"Where he's at politically and where the district is at, that's going to be very hard for him to do," Burbank said.
Simonsen, who left his own start-up consulting firm and joined a Salt Lake City-based architectural firm this year, said he's only able to campaign upward of 15 hours a week. He said he's attempting to raise support through grassroots efforts, but he also said canvassing the district is unrealistic.
Simonsen hasn't reached out to Chaffetz for a debate, saying he "doesn't see it as an effective strategy" in reaching voters.
"I have high hopes, but my expectations are very realistic," Simonsen said. "I'm giving the campaign everything I can, but it's not what I can spend the bulk of my time on. I'm trying to be very efficient and focused when I am."
That included a recent trip to Price, where he stood before 50 people in the City Council chambers as part of a meet-the-candidate forum that also featured Peter Cooke, the Democratic challenger for governor and a group of candidates running for local offices.
He unloaded a few lawn signs out of his mini-van, grabbed a few stickers and pamphlets and set them on a table inside the foyer. Simonsen walked around, shaking hands and engaging a few people in deep conversations about alternative energy a topic of supreme importance in resource-rich Carbon County.
But he said energy policy is not his primary goal if he were to get elected to Congress. The first thing that needs to be tackled, he said, would be a serious move to initiate campaign-finance reform and allow more viewpoints into the system in which a diversity of ideas can bloom into public policy.
He said the U.S. Supreme Court decision in the Citizens United case was a blow to democracy and a way for the two parties to solidify power.
"I think without changing the structure of the system, you can't hope to do a whole lot more," Simonsen said.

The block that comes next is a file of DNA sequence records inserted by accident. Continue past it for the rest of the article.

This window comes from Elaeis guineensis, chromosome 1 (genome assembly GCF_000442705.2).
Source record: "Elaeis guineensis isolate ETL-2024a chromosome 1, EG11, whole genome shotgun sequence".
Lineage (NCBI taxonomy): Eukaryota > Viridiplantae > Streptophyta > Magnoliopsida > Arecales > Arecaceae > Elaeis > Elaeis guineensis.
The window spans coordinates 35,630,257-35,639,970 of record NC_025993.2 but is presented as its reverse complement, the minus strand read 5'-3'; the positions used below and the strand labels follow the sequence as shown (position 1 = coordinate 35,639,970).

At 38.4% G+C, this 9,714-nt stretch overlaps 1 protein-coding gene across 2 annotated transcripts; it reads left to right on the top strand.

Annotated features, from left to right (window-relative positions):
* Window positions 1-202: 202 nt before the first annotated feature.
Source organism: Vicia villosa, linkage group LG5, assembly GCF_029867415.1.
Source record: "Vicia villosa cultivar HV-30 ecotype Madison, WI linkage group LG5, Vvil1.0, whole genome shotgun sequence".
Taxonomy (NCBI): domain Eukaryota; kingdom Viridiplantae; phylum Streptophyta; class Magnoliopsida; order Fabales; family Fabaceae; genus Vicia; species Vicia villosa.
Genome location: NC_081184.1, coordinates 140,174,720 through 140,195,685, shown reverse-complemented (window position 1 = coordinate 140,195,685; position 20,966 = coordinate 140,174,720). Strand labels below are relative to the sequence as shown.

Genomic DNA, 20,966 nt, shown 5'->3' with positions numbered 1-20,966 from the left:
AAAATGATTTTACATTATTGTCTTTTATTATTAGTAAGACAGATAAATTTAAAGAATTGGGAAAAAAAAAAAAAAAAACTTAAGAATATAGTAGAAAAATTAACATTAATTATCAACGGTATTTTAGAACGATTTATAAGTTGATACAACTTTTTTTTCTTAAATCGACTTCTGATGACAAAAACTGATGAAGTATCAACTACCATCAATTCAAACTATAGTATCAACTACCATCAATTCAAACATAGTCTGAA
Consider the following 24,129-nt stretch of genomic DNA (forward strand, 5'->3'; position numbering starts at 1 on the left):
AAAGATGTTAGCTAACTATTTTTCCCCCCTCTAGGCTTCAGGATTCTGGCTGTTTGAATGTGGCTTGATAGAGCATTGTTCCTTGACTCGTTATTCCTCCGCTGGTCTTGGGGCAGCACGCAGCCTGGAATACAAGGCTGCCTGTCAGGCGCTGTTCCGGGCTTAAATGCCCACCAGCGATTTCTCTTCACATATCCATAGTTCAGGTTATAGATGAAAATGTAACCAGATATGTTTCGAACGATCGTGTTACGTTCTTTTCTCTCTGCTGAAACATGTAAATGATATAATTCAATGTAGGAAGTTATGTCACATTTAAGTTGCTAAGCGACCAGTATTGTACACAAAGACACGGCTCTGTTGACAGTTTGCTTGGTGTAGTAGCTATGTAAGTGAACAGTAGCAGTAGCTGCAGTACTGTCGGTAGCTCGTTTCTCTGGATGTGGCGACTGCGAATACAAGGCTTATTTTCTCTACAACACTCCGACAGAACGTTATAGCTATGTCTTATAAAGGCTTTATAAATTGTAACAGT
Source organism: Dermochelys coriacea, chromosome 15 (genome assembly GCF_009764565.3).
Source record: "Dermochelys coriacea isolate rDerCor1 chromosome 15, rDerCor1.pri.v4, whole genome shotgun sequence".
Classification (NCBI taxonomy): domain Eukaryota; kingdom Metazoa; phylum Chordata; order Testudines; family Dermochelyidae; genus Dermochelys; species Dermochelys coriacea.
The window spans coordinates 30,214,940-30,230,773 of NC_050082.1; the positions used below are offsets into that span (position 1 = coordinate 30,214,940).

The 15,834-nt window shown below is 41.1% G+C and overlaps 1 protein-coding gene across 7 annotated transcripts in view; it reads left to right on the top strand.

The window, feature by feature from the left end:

He acknowledged he's voted for a lot of third-party candidates and said his views don't fit neatly into either major party though he leans more toward Democrats.
"I don't believe in a two-party political system," he said. "I don't believe that we can represent all viewpoints with just two choices."
Clear differences • There are virtually no areas where the two candidates agree. Simonsen would like to see a single-payer health care option. Chaffetz would not. Chaffetz doesn't support gay marriage.
Simonsen does. He said he'd like to see a pathway for citizenship for the estimated 11 million illegal immigrants in the country. Chaffetz doesn't support amnesty proposals.
Simonsen also said Iran should be allowed to pursue nuclear weapons.
"Developing nuclear weapons for national security other countries have just as much of a right to protect their interests as we do," he said.
"Iran, should it achieve nuclear capabilities, is one of the biggest threats to world peace," Chaffetz said.
That echoes the 2012 Republican platform, but Simonsen said elected officials need to get away from party platforms and cultivate ideas independent of partisan leanings.
He said his background in architecture something one of his role-models, Thomas Jefferson, practiced is a field more suited to seeking solutions.
"This is not ill-intentioned, but we have a lot of legislators who come from a legal background where they are trained to argue," Simonsen said. "Architects are trained to solve problems and work within environments where you have strong viewpoints."
Chaffetz said his philosophy of navigating Congress has worked well for him over his two terms.
"You can disagree, but don't be disagreeable. I've taken that to heart," Chaffetz said. "I will vigorously argue policy and principle but do so in a way that people can be proud of the discussion and debate."
3rd Congressional District
Age • 44
Degree • Urban planning, University of Texas
Family • Married with three children
Political party • Democrat
Career • Urban planner/architect, Salt Lake City councilman
Age • 45
Degree • Communications, Brigham Young University
Family • Married with three children
Political party • Republican
Career • Congressman